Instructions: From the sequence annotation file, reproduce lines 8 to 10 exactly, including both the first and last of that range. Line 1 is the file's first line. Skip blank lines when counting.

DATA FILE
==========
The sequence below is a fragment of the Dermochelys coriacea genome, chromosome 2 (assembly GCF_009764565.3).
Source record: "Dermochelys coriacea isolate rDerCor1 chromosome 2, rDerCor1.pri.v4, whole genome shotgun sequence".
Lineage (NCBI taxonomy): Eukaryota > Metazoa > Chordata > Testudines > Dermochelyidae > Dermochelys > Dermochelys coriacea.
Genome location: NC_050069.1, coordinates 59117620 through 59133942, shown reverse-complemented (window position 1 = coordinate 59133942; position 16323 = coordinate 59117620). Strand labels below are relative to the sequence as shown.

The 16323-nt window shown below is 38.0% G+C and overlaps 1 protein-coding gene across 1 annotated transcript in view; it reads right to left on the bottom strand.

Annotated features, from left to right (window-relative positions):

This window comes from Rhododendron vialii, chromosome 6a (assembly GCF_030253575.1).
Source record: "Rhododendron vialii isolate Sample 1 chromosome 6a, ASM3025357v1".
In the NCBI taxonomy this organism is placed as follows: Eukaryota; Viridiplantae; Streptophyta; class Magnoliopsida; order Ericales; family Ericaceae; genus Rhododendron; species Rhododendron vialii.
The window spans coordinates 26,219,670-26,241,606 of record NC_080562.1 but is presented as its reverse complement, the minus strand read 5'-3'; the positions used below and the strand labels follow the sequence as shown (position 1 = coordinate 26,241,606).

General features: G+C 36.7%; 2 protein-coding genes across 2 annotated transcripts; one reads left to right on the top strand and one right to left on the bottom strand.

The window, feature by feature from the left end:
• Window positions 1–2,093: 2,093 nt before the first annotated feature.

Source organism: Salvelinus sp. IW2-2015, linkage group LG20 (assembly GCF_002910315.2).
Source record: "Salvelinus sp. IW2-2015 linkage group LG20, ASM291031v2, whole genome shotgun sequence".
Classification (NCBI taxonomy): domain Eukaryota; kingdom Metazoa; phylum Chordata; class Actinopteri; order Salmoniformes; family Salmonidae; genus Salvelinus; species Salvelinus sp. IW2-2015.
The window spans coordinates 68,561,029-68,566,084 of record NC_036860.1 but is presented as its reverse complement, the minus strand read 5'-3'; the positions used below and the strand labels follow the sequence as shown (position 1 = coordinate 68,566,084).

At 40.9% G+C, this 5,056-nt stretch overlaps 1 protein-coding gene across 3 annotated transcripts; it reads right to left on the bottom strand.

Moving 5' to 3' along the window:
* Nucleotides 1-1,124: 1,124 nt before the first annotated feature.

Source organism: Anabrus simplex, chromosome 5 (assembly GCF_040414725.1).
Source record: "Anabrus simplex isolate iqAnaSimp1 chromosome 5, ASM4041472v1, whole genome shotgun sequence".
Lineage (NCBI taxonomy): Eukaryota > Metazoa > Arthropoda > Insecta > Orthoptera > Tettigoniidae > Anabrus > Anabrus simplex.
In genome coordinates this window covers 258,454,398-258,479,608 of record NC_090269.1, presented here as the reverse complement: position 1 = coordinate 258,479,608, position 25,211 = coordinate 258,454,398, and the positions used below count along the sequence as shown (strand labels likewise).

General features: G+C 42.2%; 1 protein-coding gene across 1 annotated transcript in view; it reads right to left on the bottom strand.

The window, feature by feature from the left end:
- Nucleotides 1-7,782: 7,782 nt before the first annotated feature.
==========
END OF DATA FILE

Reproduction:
Source record: "Rhododendron vialii isolate Sample 1 chromosome 6a, ASM3025357v1".
In the NCBI taxonomy this organism is placed as follows: Eukaryota; Viridiplantae; Streptophyta; class Magnoliopsida; order Ericales; family Ericaceae; genus Rhododendron; species Rhododendron vialii.
The window spans coordinates 26,219,670-26,241,606 of record NC_080562.1 but is presented as its reverse complement, the minus strand read 5'-3'; the positions used below and the strand labels follow the sequence as shown (position 1 = coordinate 26,241,606).